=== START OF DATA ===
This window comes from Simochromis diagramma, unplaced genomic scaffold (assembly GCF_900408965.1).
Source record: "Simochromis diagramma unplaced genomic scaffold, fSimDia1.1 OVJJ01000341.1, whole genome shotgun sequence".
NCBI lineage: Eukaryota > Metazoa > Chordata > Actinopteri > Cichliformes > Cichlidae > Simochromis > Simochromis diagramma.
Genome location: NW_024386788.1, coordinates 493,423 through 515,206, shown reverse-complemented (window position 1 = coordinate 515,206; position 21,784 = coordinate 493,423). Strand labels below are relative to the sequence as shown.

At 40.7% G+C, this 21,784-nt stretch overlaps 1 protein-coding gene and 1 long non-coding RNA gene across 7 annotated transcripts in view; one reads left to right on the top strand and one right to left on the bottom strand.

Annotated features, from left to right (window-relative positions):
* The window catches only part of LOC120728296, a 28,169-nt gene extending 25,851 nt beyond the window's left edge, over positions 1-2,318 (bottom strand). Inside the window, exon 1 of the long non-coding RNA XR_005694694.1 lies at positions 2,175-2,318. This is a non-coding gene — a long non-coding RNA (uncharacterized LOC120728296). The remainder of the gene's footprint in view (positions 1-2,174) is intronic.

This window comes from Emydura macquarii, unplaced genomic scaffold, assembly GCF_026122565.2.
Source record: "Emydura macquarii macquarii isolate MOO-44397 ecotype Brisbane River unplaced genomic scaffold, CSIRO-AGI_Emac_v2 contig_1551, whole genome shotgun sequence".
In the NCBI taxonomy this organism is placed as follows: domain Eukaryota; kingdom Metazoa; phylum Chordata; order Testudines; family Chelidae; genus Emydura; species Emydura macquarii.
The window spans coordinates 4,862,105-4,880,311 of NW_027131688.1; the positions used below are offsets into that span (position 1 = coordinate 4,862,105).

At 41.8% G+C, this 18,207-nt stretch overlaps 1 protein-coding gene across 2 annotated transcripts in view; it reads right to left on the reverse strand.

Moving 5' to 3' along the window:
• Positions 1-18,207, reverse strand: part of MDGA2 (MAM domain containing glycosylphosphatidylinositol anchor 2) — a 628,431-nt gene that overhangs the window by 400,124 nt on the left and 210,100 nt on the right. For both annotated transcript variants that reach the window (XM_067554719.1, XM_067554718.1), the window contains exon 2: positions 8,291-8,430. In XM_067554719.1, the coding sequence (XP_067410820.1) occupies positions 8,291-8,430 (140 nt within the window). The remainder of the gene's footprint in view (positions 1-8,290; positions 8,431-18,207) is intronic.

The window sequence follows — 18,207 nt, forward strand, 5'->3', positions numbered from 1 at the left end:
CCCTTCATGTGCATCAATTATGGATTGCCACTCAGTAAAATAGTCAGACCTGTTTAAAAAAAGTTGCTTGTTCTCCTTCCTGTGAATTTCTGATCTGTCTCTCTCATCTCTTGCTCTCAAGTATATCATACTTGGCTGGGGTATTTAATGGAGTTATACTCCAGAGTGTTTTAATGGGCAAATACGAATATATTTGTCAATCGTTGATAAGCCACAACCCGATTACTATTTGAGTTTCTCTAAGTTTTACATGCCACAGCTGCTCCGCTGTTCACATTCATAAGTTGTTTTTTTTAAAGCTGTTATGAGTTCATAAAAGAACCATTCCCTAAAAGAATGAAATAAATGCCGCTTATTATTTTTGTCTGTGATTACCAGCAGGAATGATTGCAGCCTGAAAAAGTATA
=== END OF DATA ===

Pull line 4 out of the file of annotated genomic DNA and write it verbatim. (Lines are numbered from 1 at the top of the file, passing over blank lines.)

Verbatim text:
Genome location: NW_024386788.1, coordinates 493,423 through 515,206, shown reverse-complemented (window position 1 = coordinate 515,206; position 21,784 = coordinate 493,423). Strand labels below are relative to the sequence as shown.